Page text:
Credit to Author: Tempo Online| Date: Wed, 23 Jan 2019 09:11:51 +0000
SEOUL, South Korea (AP) – South Korea’s human rights commission plans to interview possibly thousands of adult and child athletes about a culture of abuse in sports after a wave of female athletes came forward to say they had been raped or assaulted by their coaches.
The yearlong investigation will cover 50 sports and include children competing for elementary, middle and high schools, Park Hong-geun, an official from the National Human Rights Commission, said Wednesday.
He said the commission aims to interview all minor and adult athletes competing for scholastic and corporate league teams in speedskating and judo, which have been marred with sexual abuse allegations. The investigation, pushed by dozens of government officials and civilian experts, could start as early as next week and could extend beyond a year if needed. It will be the commission’s largest-ever inquiry into sports.
“Education processes will be a key part of the investigation because there are situations where athletes find it hard to disclose what they have been through or even recognize they had been abused or sexually harassed,” Park said. “We will have to discuss with the schools and teams to figure out how to proceed with the investigation in each sport, but we plan to build it mostly around face-to-face interviews.”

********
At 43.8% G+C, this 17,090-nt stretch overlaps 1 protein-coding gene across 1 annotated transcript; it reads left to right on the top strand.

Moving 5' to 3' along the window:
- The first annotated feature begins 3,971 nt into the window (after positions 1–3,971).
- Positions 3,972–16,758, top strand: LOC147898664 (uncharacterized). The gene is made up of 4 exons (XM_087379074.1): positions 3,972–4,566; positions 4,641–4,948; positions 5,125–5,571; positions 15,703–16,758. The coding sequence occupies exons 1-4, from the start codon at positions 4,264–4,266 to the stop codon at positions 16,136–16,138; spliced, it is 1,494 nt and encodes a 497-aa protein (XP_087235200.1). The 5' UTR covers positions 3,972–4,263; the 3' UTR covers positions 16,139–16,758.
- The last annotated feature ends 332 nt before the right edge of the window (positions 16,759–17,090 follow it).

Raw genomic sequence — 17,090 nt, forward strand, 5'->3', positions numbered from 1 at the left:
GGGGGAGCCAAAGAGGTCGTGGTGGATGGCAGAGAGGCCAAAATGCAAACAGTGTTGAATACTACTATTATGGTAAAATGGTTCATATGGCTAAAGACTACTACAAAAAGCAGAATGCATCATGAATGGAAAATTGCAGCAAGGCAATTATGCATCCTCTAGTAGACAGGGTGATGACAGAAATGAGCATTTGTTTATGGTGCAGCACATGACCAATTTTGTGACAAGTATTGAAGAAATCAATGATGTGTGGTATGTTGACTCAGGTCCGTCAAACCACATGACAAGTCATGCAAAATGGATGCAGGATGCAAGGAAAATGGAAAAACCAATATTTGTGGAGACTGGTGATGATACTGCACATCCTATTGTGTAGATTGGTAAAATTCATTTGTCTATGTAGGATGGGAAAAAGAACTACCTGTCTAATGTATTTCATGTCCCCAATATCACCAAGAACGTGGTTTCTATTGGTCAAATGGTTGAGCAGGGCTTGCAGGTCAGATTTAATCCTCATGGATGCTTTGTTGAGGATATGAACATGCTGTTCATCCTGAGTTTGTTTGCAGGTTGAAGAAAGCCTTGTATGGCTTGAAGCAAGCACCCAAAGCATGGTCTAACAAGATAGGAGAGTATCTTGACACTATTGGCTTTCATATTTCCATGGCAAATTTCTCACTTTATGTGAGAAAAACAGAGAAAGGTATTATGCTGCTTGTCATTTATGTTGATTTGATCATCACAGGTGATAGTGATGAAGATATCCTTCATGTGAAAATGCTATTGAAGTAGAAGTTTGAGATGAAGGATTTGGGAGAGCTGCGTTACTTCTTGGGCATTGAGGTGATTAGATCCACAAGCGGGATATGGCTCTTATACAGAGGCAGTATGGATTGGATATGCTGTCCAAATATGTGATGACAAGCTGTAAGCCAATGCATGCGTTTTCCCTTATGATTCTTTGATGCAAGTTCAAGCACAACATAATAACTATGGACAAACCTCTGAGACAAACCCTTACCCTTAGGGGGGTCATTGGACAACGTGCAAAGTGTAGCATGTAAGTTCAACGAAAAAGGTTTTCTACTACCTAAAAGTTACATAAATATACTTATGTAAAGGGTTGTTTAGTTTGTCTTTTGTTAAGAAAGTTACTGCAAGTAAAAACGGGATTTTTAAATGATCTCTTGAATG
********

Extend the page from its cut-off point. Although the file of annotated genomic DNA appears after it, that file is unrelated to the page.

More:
South Korean competitive sports in recent weeks have been hit by a growing #MeToo movement, which highlights deep-rooted problems over a brutal training culture and highly hierarchical relationships between coaches and athletes.
It began with two-time Olympic short-track speedskating champion Shim Suk-hee accusing her former coach of repeatedly raping her since she was 17. The coach, Cho Jae-beom, was the national team coach shortly before the Pyeongchang Olympics last year and is now serving a 10-month prison term for physically assaulting athletes, including Shim. Cho’s lawyers said he denies sexually assaulting Shim.
A group representing speed skating athletes said Monday there were at least five more female skaters saying they were sexually abused by their male coaches, but did not reveal their names because of privacy concerns. Encouraged by Shim, female athletes in judo, taekwondo, soccer and wrestling have also accused their male coaches of sexual harassment or assault since.